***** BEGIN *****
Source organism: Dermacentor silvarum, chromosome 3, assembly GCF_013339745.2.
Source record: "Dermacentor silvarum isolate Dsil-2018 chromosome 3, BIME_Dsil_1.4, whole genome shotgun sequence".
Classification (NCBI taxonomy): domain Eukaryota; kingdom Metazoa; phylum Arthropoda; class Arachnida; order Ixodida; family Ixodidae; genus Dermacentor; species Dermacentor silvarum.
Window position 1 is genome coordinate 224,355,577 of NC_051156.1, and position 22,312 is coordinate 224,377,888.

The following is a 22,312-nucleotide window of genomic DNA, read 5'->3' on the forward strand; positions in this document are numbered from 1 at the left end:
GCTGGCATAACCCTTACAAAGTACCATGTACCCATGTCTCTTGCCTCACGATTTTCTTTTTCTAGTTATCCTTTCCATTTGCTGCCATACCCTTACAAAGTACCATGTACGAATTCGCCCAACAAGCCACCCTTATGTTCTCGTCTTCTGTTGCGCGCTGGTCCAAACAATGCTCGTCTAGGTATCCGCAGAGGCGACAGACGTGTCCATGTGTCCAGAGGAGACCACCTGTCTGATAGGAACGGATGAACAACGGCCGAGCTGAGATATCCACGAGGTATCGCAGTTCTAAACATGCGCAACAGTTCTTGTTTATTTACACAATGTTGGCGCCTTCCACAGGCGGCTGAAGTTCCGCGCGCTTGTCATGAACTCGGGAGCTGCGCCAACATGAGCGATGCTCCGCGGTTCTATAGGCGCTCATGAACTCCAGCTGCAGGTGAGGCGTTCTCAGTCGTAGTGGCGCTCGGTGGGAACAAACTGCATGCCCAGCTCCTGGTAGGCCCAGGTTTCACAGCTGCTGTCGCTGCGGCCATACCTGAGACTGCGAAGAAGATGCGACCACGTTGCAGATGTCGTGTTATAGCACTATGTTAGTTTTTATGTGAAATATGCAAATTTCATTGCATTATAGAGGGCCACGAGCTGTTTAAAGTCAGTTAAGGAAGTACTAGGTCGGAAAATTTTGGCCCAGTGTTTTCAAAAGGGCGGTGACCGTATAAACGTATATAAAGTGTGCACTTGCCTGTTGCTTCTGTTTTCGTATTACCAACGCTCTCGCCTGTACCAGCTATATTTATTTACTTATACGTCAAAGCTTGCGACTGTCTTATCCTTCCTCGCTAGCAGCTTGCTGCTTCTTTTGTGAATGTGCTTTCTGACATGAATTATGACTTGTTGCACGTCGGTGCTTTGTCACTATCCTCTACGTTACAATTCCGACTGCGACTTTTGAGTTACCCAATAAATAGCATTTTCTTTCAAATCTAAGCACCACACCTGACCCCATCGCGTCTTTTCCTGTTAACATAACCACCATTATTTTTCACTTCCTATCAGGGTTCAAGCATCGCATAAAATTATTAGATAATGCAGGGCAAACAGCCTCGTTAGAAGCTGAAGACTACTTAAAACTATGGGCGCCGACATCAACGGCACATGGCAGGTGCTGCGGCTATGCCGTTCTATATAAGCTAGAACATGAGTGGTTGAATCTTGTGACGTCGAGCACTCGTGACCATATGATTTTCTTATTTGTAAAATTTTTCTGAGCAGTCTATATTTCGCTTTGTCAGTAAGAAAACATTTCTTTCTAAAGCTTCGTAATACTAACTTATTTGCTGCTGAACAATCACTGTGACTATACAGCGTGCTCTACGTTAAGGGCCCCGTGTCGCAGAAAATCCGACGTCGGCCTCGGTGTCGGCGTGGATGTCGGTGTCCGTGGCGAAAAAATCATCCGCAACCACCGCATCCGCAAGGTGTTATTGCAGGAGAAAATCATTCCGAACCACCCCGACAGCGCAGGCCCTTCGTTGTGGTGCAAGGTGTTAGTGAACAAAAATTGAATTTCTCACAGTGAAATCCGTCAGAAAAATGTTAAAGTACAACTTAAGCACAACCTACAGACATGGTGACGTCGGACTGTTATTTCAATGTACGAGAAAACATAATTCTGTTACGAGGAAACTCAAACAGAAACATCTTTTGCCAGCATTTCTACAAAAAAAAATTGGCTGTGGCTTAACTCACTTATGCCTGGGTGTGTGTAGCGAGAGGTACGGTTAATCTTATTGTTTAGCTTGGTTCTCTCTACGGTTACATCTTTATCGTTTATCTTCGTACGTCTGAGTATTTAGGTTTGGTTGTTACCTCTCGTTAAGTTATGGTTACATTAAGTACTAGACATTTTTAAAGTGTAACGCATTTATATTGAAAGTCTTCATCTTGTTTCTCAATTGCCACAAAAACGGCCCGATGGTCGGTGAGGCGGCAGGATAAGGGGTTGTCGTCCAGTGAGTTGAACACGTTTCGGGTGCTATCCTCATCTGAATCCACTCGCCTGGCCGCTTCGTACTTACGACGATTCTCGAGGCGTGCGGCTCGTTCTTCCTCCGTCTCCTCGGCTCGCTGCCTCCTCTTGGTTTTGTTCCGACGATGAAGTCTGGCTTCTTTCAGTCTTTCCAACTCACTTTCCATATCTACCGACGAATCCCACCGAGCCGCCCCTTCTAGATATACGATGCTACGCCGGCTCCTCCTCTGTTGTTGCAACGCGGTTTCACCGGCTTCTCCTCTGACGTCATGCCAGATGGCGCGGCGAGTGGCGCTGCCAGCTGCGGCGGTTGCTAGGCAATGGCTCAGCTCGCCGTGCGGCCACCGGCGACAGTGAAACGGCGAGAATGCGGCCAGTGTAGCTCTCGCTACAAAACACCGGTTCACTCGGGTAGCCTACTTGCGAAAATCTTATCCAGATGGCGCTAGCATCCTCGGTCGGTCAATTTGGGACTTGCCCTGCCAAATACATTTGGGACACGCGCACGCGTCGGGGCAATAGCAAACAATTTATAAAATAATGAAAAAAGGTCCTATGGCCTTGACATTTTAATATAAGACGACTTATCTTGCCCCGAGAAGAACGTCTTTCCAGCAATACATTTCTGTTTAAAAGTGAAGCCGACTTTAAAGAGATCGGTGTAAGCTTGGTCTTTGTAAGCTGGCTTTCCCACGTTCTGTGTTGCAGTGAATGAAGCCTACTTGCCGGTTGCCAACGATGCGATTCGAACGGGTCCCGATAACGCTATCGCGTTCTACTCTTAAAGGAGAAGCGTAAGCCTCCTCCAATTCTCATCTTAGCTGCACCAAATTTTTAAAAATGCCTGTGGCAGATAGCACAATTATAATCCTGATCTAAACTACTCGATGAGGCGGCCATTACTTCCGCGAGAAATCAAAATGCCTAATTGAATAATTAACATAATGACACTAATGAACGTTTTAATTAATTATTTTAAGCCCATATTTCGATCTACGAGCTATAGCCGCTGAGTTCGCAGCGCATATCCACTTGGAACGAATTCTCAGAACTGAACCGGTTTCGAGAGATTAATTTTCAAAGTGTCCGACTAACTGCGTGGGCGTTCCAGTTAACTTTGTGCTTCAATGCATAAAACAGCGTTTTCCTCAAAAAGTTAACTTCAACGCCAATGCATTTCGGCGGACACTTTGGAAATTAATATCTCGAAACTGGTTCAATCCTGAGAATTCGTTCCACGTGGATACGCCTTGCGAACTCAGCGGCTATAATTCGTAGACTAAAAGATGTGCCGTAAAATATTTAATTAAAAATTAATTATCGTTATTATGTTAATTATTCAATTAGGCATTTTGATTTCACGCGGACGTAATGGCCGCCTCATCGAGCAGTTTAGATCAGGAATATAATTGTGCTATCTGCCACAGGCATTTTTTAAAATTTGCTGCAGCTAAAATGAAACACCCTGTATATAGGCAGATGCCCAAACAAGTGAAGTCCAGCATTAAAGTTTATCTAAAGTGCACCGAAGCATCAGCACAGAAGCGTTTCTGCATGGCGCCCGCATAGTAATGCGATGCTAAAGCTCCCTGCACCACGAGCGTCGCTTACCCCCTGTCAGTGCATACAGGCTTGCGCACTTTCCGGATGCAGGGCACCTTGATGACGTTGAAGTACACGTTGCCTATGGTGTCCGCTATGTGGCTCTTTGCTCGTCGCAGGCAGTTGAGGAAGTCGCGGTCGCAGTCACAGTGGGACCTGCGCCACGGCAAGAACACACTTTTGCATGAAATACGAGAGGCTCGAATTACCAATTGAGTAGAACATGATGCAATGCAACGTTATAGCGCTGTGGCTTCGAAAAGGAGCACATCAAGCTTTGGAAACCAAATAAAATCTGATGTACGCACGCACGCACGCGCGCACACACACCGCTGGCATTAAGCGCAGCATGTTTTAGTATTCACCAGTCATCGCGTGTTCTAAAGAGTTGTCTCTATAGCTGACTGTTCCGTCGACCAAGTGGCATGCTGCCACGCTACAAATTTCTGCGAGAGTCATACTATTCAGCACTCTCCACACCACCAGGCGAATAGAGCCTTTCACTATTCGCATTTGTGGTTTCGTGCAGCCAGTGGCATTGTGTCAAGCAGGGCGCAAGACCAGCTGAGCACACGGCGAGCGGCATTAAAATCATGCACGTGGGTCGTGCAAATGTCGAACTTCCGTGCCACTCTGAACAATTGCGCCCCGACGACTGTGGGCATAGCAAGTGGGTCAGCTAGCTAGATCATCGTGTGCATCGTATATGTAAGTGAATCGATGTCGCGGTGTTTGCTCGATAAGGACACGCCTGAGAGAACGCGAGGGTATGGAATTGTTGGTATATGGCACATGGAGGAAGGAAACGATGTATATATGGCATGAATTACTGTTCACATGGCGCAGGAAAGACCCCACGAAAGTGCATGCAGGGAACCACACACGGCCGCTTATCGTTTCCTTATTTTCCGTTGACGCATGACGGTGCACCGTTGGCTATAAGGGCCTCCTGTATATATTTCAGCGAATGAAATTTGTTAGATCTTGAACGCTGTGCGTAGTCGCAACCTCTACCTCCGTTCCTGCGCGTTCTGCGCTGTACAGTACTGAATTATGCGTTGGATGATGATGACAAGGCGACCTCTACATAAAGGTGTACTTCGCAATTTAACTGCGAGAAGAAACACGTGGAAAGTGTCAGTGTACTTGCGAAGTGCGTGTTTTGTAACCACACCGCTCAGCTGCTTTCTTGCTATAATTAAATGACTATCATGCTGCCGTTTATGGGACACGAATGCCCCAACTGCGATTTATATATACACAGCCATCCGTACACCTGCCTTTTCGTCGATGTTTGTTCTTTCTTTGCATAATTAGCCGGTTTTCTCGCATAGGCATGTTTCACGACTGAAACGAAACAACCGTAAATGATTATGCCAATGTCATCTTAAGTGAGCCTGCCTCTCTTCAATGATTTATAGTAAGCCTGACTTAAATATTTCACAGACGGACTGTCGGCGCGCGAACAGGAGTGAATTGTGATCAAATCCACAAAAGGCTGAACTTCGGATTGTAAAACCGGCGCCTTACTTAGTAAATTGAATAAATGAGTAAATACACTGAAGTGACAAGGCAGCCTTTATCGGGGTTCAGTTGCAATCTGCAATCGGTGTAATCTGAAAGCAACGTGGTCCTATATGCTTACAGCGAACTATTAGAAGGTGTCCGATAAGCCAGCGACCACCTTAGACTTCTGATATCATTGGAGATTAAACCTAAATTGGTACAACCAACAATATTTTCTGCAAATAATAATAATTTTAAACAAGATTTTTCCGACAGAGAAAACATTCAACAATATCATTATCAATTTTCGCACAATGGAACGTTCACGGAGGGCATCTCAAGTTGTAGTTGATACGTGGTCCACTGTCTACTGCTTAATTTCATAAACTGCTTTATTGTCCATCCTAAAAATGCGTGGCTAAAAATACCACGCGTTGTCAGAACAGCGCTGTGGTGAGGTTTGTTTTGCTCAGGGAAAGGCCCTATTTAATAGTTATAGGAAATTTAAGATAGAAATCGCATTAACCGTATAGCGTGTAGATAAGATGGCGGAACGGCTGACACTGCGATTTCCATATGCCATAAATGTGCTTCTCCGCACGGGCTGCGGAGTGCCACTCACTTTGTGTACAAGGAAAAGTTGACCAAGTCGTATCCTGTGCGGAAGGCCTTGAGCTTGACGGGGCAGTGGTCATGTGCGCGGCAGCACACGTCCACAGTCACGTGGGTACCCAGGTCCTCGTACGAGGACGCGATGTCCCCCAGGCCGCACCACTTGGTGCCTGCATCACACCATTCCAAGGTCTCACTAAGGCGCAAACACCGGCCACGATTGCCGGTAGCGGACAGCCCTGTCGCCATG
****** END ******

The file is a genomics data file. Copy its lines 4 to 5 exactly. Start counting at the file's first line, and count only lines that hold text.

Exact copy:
Window position 1 is genome coordinate 224,355,577 of NC_051156.1, and position 22,312 is coordinate 224,377,888.

The following is a 22,312-nucleotide window of genomic DNA, read 5'->3' on the forward strand; positions in this document are numbered from 1 at the left end: